Situated in the midst of picturesque but lonely country, this house, the property of a farmer named Walsingham, had a world-wide reputation amongst psychical investigators.

For some time the house had been left deserted by its owner, and it would seem that during the temporary absence of its material master it passed into the hands of beings or forces —call them what you will — who wished to remain in undisputed possession.

When Walsingham and his family decided to return and take up their abode in the house, they were struck on the very first day by the peculiar “feeling” of the place. They could not decide, in any way what this feeling was, but, on analysis, likened it to claustrophobia, an overpowering dread of being alone within any four walls.

Their dog, Don Caesar, absolutely refused to enter the house. On being dragged in, he immediately broke out into furious barking, his back bristled with rage, and he showed every sign of terror. This occurred several times during the day, and the same evening, being attracted to the spot by his whines and howls, Walsingham saw his dog attacking some invisible enemy. Don Caesar at last sprang in the air, as if at a man’s throat, but fell back as if he had received a heavy blow. When picked up, his neck was found to be broken.

The Walsinghams’ cat, on the other hand, manifested every sign of delight at being in the house. It strolled from room to room, purring loudly, and was seen on several occasions twisting its head from side to side and arching its back as if someone were stroking it.

To say that the Walsinghams were amazed at these things would be to describe their feelings mildly. They were very much upset, but had not, as yet, any suspicion on the score of supernatural causes. But that evening, just towards the dusk, the house was suddenly filled with shouts, groans and hideous laughter, heard by all the occupants, and putting them into a veritable panic. Miss Amelia Walsingham, while sitting in front of her mirror, saw a man’s hand upon her shoulder, yet there was no reflection of it in the glass, nor was there any arm or body apparent. Walsingham himself saw footprints, forming in the dust of a garden path before him as he walked, yet no mortal could be seen.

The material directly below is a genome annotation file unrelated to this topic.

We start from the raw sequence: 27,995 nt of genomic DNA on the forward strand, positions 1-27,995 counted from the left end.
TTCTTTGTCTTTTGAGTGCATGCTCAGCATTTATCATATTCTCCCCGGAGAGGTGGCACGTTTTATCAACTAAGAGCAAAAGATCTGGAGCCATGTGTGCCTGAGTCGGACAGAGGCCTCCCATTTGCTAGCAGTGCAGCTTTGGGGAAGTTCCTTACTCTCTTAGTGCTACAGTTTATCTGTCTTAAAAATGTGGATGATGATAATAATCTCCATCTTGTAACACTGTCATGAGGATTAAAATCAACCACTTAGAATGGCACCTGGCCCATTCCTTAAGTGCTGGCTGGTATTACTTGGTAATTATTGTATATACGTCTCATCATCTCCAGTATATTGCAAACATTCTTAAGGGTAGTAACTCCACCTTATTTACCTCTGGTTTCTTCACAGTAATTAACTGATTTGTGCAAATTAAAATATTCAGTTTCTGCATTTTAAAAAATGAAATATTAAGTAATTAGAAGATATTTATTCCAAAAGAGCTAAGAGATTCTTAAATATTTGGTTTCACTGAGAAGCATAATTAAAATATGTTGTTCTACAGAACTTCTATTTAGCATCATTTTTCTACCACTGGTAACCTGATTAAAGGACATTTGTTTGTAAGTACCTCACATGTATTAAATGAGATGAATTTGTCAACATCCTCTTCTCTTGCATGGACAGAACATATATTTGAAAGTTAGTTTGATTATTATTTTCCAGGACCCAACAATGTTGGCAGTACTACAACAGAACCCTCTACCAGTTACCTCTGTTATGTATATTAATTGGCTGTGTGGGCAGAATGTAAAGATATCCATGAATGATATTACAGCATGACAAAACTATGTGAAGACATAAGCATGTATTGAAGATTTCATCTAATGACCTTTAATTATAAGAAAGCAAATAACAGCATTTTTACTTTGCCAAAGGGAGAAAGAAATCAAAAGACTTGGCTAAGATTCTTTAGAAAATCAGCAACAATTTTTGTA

But though these things were uncanny and terrifying, and were sufficient to make the family realise that some force out of the usual was at work, they paled into insignificance before the later incidents which took place during the evening meal.

The family was seated at supper with one or two guests when their conversation was suddenly interrupted by a loud and horrible groan, uttered, apparently, in the room above. Little notice was taken of it until one of the guests pointed out a stain of what looked like blood on the tablecloth, and it was then seen that some liquid was slowly dripping from the ceiling overhead. This liquid was so much like freshly shed blood as to horrify those who witnessed its slow dripping.

It would be hard to imagine a more gruesome occurrence at any time, but the peculiar form of this horror, and the theatrical way in which it was carried out, would put it down as the invention of some most evil-minded but decidedly clever person.

It flashed into the minds of all sitting at the table that some terrible deed had been committed in the room above, some frightful murder. For a few seconds all sat silent, with white faces, looking out of the corners of their eyes at each other in terror. Then Walsingham shook off this paralysis of fear and ran out of the room, followed by his son. They went quickly upstairs to the room over the dining-room and flung open the door, dreading what fearful sight their eyes should meet.

But it was empty.

They tore up the carpet, and there found the boards to be soaked with the same red, gruesome liquid as was dripping into the room beneath. But there was no explanation, nor was any afterwards discovered. The liquid was later examined under a microscope by a medical man, and pronounced to be human blood.

This incident was too much for the Walsinghams, and they left the house and removed to another. Walsingham House then fell into entire disuse, and, stories of the occurrences being put abroad, the place was shunned by day as well as by night. This neglect did not tend to make the spot look more cheerful, and it is stated that, in addition to the gloom that generally settles on the most ordinary of empty houses, there was an undoubted feeling of depression in the air around the place. Quite normal people said that it felt to them as if the atmosphere of the locality weighed more than anywhere else.

The house had not been approached for several months, when a young man named Horace Gunn made it the subject of a wager, betting a friend a fair sum of money that he would stay alone in the house for one night and have no aid within call. This enthusiastic young man carried out his intention, and went to the house one evening before it was dark. His story is best told in his own words: